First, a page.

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Amsterdam History

The Dutch capital has its roots in the damming of the River Amstel in the 13th century, spawning the settlement of Aemstelledamme. The town became a trading centre, with ships delivering grain and timber from the Baltic region, then picking up cloth manufactured in Leiden. As the sea trade grew, more ships were built and in the mid-16th century the harbour was expanded.

After the Kingdom of Spain acquired Holland in 1519, King Philip II's attempts to restore Catholicism were fiercely opposed. In 1579, seven northern provinces formed an alliance against Spain, marking the inception of the Netherlands as a country. In the 17th century, as Dutch ships plied the seas seeking foreign sources of goods, Amsterdam became the centre of a thriving shipbuilding industry.

During this period, the city’s network of canals was completed and stately homes were built along their banks for the wealthy merchant class. It was also a golden age for the arts, when The Night Watch and other masterpieces that now hang in Amsterdam's Rijksmuseum were painted.

The Anglo-Dutch Wars began in 1652, as England challenged Holland for hegemony of its trade routes, which weakened the country. At the end of the 18th century, Revolutionary France invaded and Napoleon installed his brother Louis in Amsterdam's Royal Palace.

After Napoleon's defeat, the Kingdom of the Netherlands was restored in 1815 and the country slowly began to regain its prosperity. The construction of the grand Centraal Station secured Amsterdam's position as a rail transport hub.

Massive industrialisation and then the Great Depression in the early 20th century were followed by the Nazi invasion in WWII. Unlike Rotterdam and Arnhem, Amsterdam emerged physically unscathed, though it suffered the mass deportation of its substantial Jewish population.

In the 1960s the city became a countercultural mecca, with escalating rents in the following decade provoking a squatters’ movement. By the turn of the millennium, Amsterdam had transformed itself into a global business centre with many foreign firms setting up operations in the capital.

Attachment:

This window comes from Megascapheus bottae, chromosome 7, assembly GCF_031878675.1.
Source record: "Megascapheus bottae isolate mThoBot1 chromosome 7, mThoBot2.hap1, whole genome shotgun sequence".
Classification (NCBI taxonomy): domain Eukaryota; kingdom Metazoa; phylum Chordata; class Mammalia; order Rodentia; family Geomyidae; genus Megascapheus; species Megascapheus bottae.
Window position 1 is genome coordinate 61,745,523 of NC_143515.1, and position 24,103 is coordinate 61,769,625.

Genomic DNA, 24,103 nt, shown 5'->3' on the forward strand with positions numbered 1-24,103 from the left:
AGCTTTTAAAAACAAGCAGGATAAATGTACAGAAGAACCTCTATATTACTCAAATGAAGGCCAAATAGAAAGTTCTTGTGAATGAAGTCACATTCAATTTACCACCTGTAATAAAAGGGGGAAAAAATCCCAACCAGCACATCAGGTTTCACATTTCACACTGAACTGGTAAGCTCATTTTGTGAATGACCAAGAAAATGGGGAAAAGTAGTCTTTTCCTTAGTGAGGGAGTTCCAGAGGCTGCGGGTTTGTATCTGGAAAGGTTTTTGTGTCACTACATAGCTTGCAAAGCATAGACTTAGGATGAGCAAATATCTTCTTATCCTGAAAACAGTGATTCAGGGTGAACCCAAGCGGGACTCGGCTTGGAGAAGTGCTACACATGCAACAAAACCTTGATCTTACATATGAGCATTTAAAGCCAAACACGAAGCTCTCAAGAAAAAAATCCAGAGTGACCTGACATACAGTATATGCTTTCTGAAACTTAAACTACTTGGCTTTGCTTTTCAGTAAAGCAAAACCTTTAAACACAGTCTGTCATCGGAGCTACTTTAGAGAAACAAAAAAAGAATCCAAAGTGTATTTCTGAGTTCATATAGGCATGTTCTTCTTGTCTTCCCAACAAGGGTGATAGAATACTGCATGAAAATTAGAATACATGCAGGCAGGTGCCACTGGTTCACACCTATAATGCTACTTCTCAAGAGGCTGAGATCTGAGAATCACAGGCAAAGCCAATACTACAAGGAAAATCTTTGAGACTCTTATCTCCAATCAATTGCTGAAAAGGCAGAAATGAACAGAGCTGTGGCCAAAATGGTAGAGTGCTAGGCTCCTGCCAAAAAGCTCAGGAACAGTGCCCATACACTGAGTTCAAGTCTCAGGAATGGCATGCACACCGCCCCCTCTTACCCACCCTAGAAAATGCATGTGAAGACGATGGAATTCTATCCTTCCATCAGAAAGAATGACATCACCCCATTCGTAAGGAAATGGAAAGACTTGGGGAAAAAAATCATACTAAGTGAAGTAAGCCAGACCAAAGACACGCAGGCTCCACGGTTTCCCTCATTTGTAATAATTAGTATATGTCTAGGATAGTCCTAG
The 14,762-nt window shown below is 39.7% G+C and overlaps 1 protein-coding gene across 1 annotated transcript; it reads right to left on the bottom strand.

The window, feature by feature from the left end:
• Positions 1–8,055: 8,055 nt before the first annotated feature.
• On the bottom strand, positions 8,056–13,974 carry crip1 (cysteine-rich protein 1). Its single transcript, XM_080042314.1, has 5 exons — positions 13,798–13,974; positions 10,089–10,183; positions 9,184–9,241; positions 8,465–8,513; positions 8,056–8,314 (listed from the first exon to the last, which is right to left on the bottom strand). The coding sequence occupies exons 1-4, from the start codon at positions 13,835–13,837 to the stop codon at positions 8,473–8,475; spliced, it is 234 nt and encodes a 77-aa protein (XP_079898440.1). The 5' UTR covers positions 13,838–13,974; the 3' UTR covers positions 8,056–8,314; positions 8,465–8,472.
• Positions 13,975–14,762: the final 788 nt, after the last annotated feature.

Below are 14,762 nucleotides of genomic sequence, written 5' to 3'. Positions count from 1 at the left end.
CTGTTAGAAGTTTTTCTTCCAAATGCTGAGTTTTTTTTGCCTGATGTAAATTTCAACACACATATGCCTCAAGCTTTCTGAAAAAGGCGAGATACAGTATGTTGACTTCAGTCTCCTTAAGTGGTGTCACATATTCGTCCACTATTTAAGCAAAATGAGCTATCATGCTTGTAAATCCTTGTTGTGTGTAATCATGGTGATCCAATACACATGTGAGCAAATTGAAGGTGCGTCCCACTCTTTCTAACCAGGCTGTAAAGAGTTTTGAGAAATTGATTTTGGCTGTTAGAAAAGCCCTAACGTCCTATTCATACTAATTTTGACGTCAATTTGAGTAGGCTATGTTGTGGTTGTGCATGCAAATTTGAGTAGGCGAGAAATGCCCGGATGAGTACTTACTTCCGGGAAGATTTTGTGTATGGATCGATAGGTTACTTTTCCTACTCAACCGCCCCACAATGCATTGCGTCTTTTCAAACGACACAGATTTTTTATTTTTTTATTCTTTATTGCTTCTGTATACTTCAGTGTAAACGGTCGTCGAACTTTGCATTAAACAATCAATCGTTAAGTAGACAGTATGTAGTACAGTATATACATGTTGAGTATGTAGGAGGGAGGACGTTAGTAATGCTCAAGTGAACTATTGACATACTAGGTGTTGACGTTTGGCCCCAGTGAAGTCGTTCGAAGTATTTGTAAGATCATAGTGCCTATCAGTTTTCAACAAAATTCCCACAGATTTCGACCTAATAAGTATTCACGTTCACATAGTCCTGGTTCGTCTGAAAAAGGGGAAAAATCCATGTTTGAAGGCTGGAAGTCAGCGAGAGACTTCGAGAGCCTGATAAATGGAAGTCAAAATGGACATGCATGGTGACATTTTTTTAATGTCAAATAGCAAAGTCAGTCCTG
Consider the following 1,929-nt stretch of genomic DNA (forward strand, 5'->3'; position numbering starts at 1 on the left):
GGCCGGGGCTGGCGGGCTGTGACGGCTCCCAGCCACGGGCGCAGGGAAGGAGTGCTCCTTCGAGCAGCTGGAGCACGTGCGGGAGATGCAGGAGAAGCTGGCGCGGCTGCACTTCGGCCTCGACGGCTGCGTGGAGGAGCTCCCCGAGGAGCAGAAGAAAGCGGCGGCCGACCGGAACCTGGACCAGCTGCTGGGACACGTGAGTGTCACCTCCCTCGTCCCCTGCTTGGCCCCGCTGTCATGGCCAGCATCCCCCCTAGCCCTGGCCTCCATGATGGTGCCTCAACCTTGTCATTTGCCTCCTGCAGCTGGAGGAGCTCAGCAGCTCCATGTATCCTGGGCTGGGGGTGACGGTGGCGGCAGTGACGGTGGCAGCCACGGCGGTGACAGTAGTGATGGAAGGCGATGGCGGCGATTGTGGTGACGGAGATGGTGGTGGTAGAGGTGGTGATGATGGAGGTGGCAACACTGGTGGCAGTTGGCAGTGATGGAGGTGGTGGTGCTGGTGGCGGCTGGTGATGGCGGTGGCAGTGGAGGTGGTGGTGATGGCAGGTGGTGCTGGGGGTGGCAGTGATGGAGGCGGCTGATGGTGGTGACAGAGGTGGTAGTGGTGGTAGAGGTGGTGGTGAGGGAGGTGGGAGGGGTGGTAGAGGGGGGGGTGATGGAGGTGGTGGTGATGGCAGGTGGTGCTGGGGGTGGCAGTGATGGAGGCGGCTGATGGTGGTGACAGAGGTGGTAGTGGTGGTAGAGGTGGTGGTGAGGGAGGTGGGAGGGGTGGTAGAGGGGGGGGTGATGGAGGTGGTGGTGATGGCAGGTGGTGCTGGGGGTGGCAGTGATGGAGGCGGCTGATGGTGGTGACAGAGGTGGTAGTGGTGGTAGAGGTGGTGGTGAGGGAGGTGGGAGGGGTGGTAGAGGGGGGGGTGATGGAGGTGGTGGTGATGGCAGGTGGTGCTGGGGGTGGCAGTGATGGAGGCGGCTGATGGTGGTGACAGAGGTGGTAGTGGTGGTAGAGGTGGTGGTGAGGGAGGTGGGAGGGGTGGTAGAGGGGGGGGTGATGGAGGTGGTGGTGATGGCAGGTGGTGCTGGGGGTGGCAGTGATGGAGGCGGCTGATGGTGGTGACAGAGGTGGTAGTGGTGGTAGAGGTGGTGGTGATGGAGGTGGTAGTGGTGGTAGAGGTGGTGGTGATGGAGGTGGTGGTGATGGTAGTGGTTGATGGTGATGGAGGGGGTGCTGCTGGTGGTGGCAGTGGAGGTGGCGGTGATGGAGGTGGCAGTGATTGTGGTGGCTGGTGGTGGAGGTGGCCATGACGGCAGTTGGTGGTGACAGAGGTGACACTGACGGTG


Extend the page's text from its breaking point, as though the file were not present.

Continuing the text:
Did you know?
• There are an estimated 847,000 bicycles in Amsterdam - and around 12,000 are pulled from its canals each year.
• Amsterdam has more museums per square metre than any other city in the world.
• Schiphol Airport is actually 4m (13 ft) below sea level.

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The Hoxton

The Hoxton flung its decorative doors open in 2015, shaking up the city’s mid-range hotel scene in the process. Occupying a former mayoral residence on Herengracht, the hip and handsome Hoxton is an establishment of effortless cool. Rooms retain a 17th century charm (embroidered rugs, paneled walls, wooden floors, etc.), but with mod cons (digital radios, power showers and the like). There’s a fine bar and restaurant downstairs and checkout is a hangover-friendly 1200.

Grand Hotel Amrâth Amsterdam

As a former shipping house, this five-star hotel still showcases its maritime heritage with its nautical themed stained-glass windows, original ship lanterns, and statues depicting Poseidon and Fortuna overlooking the hotel entrance. With 165 plush rooms, a wellness centre boasting two saunas, a steam room, heated swimming pool and fitness room, plus a stunningly decorated bar overlooking the charming Amsterdam canals, the Amrâth offers its guests a luxurious stay in historical surroundings.

ClinkNOORD

When Amsterdam’s shipbuilding industry went to the wall, the Noord district became a ghost of past glories. Happily, the area is in the process of regeneration, which ClinkNOORD is helping pioneer. The hostel opened to much fanfare in 2015, taking over a former Royal Dutch Shell testing lab. Rooms are a bit bland, but the hostel is good value, affable and only a short (and free) ferry ride from Central Station.

Hotel Prinsenhof

About the finest budget option available, the Prinsenhof is a homey establishment in an 18th-century canal house. Overlooking a picture-postcard section of the Prinsengracht, it stands in the pleasant southern canal belt, a quick bike ride from the nightlife centre of Rembrandtplein. Simply furnished with painted ceiling beams, the 11 guest rooms are quite cosy, though only nine are equipped with bathrooms. At these prices, they're booked far in advance.

The Dylan

Located in the western canal belt this small boutique hotel is the epitome of style and sophistication. It's housed in a former 17th-century theatre which in its heyday staged concerts conducted by Antonio Vivaldi. Today the minimalist east-meets-west designer décor of the 40 individually designed guest rooms combined with an intimate courtyard garden spectacular canal views efficient staff and an excellent restaurant ensures a luxurious stay.

Hotel de l'Europe

Standing majestically on the banks of the River Amstel, this grand old dame is still the address in town for lavish Old World luxury. From the 19th-century paintings adorning the public areas to the plush appointed guest rooms, this modern hotel maintains an old-fashioned charm. Hotel de l'Europe features the restaurant Bord'Eau which was awarded two Michelin stars, two bars, a brasserie, a café, meeting rooms and a spa.